With thanks to Didier Poiret
Frédéric Dard’s noir novel titled The Executioner’s Tears (Le Bourreau pleure,1956) won the 1957 Grand prix de littérature policière. It was translated in post communist Russia and was published almost simultaneously three times, a sign of the enthusiasm, dynamism, and anarchy of the translated books market in Russia in the early 1990s. Continue reading
San-Antonio, Passez-moi la Joconde, In Detektiv Francii, 7, Moscow, Renaissance, 1993
With thanks to Didier Poiret
Passez-moi la Joconde, one of the earliest novels by San-Antonio (1954) formed part of an anthology of French Detective fiction published in Russia. The anthology contains five novels. San-Antonio’s is the last one. There is no sense of chronology, nor apparent attention paid to genre distinctions or any other criteria of classification. It would be an interesting question for a quizz to try and guess what the five (or six) French authors (see below) have in common: Boileau-Narcejac ; Didier Daeninckx; Vernon Sullivan (aka Boris Vian); Paul Andreotta; San-Antonio
Passez-moi la Joconde, one of the earliest novels by San-Antonio (1954) formed part of an anthology of French Detective fiction published in Russia. The anthology contains five novels.(1) San-Antonio’s is the last one. The collection entirely lacks a sense of chronology’, nor does there seem to have been any attention paid to genre distinctions or any other criteria of classification. It would be an interesting question for a quiz(4) to try and guess what the following five (or six) French authors (see below)(5) have in common: Boileau-Narcejac ; Didier Daeninckx; Vernon Sullivan (aka Boris Vian); Paul Andreotta; San-Antonio.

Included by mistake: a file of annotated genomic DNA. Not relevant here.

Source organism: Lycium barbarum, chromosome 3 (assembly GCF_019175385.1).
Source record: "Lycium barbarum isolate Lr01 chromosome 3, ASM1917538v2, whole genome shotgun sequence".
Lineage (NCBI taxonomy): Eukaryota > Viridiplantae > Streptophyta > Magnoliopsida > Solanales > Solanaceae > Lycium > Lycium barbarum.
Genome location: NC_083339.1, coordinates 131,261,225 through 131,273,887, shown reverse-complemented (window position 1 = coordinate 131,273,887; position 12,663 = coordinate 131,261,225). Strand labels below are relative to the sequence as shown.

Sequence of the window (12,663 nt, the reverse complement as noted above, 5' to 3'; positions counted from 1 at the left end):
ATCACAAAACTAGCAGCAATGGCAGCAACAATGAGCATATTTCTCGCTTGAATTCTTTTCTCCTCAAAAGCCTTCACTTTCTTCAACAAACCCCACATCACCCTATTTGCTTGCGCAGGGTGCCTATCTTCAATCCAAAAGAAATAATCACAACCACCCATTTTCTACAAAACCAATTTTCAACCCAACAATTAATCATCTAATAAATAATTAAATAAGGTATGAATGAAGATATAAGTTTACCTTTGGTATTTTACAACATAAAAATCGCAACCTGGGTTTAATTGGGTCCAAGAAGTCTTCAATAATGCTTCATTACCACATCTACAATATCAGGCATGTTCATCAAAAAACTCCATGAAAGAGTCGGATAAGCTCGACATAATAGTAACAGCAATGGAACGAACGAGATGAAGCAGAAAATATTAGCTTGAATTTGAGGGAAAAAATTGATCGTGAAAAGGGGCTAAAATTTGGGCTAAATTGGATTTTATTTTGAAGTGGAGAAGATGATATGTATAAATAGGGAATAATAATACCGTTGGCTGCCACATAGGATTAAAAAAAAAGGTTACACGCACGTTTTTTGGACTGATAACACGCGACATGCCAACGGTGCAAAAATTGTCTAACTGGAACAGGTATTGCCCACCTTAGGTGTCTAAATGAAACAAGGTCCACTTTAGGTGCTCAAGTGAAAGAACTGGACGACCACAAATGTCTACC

Welcome to Belfast to all our delegates and participants in the San-Antonio International Conference Continue reading
Georges Simenon, Maigret in Nueva York, Buenos Aires, Editorial TOR, Serie Amarilla. Policial, aventura y misterio, 1952
In the 1940s and 50s, the Argentinian publisher Editorial Tor brought out a large number of international crime fiction books under a distinctive yellow cover. Printed in 12x17cm paperback format, these books acknowledged both the standardisation of Crime Fiction books and the canonisation of an international group of authors, from Doyle and Leblanc, to Sax Rohmer and Simenon as the most representative of the genre and its subgenres Continue reading
Dico Dard, selected by Pierre Chalmin, Fleuve Editions, 2015
Crime literature is judgemental. About crime and evil, of course. But also about places, people, times and the weather. Colourful metaphors and flippant comments have long formed part of the Noir stylistic horizon. Noir was recognised as a style before it was theorised as a genre. Chandler and his Chandlerisms, and Peter Cheyney and his far-fetched simile have contributed to enrich crime fiction with lively dialogues, and memorable pronouncements.
For an author like Frédéric Dard, who devoted more than 40 000 pages to telling the adventures of a fictional character, the legendary Commissaire San-Antonio from the Paris Police, aphorisms are strategic instances. Their laconism and directness contrasts with the profusion of the surrounding text. They emerge from the convoluted detective plot as referential anchors. They impress their own rhythm to the narration. They create a mood, and a mode which influence the reading. Their distance, humour, self deprecation, terseness and provocation are all essential part of the reading experience. Continue reading